Showing posts with label Victorian. Show all posts
Showing posts with label Victorian. Show all posts

Feb 5, 2016

Victorian Words

The Victorians had much influence on common terms - The avoidance of plain terms for bodily parts commonly is associated with the prudery of our Victorian ancestors though many of the evasions predate Queen Victoria's ascension to the throne in 1837.

People started saying darn instead of damn, to employ dashes (d – – –) when writing the harsher word, to perspire instead of sweat, to wear unmentionables  instead of trousers and breeches, to have stomachaches instead of bellyaches, to use nude rather than naked when referring to human figures in painting and sculpture, and to be laid to rest, not buried in a cemetery.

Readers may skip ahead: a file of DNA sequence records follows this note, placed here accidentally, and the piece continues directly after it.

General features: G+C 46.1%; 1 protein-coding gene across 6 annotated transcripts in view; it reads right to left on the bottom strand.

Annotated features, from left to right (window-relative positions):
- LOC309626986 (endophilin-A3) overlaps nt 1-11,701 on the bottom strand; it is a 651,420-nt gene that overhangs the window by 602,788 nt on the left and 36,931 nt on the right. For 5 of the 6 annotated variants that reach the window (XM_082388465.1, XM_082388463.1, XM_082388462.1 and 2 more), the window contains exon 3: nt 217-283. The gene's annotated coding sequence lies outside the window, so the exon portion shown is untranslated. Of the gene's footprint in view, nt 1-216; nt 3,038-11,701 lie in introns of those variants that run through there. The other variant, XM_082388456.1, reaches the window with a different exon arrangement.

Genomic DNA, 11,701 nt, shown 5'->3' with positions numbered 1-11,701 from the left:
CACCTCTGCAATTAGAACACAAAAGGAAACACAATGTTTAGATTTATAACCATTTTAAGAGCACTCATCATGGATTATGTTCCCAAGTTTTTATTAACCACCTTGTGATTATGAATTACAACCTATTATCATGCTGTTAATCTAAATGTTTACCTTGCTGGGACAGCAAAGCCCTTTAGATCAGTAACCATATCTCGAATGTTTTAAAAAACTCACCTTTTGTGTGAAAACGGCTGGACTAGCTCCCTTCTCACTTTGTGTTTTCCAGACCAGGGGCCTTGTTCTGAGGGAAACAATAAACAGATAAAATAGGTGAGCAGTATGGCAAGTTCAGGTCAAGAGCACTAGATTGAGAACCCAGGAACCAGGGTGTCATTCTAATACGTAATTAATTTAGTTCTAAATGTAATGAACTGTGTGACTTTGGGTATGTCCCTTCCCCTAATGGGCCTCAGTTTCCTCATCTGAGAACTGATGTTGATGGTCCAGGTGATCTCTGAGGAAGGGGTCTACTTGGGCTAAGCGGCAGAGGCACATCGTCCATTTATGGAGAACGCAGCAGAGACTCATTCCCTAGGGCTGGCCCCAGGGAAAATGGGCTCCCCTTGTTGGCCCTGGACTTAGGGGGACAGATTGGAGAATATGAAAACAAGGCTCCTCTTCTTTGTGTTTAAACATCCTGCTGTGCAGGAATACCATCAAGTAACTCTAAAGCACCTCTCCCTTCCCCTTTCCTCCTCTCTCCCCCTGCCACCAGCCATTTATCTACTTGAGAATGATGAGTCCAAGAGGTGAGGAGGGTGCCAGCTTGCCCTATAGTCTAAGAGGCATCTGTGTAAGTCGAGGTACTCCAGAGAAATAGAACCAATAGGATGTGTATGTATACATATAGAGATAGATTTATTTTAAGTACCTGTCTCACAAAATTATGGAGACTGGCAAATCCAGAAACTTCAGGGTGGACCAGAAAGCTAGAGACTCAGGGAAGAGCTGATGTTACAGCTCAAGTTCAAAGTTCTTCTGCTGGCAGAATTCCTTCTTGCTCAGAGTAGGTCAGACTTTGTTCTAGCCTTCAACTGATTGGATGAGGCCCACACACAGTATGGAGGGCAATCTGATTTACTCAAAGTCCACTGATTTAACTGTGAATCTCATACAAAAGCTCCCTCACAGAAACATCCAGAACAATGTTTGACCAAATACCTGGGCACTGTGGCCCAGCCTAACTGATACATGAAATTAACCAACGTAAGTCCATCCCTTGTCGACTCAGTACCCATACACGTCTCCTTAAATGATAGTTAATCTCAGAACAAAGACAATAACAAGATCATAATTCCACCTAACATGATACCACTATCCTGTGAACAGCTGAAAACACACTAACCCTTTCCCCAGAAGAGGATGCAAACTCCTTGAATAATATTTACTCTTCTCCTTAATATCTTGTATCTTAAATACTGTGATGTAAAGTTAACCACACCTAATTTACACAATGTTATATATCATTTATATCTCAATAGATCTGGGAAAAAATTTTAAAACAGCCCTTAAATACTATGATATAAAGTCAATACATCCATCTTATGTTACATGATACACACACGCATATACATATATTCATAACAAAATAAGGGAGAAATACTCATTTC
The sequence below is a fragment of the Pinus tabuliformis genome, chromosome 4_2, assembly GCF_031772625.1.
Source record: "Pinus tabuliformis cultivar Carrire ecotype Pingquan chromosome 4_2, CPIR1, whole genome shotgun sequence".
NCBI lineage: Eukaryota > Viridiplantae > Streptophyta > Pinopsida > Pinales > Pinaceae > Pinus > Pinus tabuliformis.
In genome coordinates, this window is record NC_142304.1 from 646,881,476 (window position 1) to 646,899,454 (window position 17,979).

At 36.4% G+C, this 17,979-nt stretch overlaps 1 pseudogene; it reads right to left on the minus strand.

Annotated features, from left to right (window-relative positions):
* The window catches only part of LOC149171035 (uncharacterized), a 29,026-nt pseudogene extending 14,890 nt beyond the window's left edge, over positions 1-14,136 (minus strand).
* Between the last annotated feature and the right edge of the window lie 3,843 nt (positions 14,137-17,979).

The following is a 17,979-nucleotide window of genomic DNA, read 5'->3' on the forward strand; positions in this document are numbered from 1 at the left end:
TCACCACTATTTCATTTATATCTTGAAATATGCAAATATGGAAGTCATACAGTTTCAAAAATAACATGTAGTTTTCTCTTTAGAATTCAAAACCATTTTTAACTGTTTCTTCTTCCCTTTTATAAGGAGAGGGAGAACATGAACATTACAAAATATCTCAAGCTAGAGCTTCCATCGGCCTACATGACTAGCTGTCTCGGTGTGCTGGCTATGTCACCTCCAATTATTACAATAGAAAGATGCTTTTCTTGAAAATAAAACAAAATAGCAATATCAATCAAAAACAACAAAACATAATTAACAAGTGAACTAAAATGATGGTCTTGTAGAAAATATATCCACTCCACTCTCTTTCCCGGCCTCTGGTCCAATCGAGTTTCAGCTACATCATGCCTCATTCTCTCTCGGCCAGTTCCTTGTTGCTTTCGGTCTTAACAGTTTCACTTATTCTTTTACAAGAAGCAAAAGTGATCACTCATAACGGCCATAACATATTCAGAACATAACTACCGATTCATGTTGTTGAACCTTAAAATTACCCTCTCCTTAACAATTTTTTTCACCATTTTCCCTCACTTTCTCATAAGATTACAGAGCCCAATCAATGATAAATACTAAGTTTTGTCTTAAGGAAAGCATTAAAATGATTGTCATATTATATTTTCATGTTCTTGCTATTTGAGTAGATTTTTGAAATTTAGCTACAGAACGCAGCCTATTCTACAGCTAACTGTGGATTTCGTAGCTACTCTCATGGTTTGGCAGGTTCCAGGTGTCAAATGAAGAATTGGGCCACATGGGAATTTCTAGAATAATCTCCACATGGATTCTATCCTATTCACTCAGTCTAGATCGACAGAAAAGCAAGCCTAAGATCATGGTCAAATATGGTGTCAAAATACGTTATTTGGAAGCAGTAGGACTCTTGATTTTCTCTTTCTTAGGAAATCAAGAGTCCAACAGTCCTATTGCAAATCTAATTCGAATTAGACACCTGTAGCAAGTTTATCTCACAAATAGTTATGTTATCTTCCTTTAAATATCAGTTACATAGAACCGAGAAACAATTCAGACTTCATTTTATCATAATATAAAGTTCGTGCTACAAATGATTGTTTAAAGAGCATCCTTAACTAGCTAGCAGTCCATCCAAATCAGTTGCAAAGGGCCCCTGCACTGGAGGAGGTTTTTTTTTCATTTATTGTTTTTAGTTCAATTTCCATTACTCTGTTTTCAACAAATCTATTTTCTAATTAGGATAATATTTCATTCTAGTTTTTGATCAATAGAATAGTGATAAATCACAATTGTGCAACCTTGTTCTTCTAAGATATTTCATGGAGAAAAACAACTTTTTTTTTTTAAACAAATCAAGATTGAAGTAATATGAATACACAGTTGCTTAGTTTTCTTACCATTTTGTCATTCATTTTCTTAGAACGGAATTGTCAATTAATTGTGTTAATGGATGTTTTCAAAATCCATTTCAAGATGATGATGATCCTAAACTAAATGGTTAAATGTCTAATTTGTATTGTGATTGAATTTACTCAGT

The taboo on breast was so strong that it was replaced by bosom in many contexts during the following century. Decorative breast knots on dresses became bosom knots, breast pins became bosom pins, and even otherwise earthy English farmers were known to refer to the breast, or forward part of the moldboard of a plow, as its bosom.

Most likely, the reluctance to say breast also explains why William Congreve’s line in The Mourning Bride, “Music has charms to soothe a savage breast,” is often misquoted as “Music has charms to soothe a savage beast.”

Jul 27, 2012


This unpleasant term is used these days to refer to an immoral or sexually promiscuous woman, but the origin of the term had a more innocuous meaning. It actually meant a woman who did not keep her room tidy. Another early meaning was kitchen maid or drudge. Only later did it begin to mean immorality of a sexual type. In Thomas Hoccleve’s 1402 Letter to Cupid, “The foulest slutte of al a toune.”

In Victorian English, sluts wool referred to the little piles of dust that gather on the floor if it was not swept.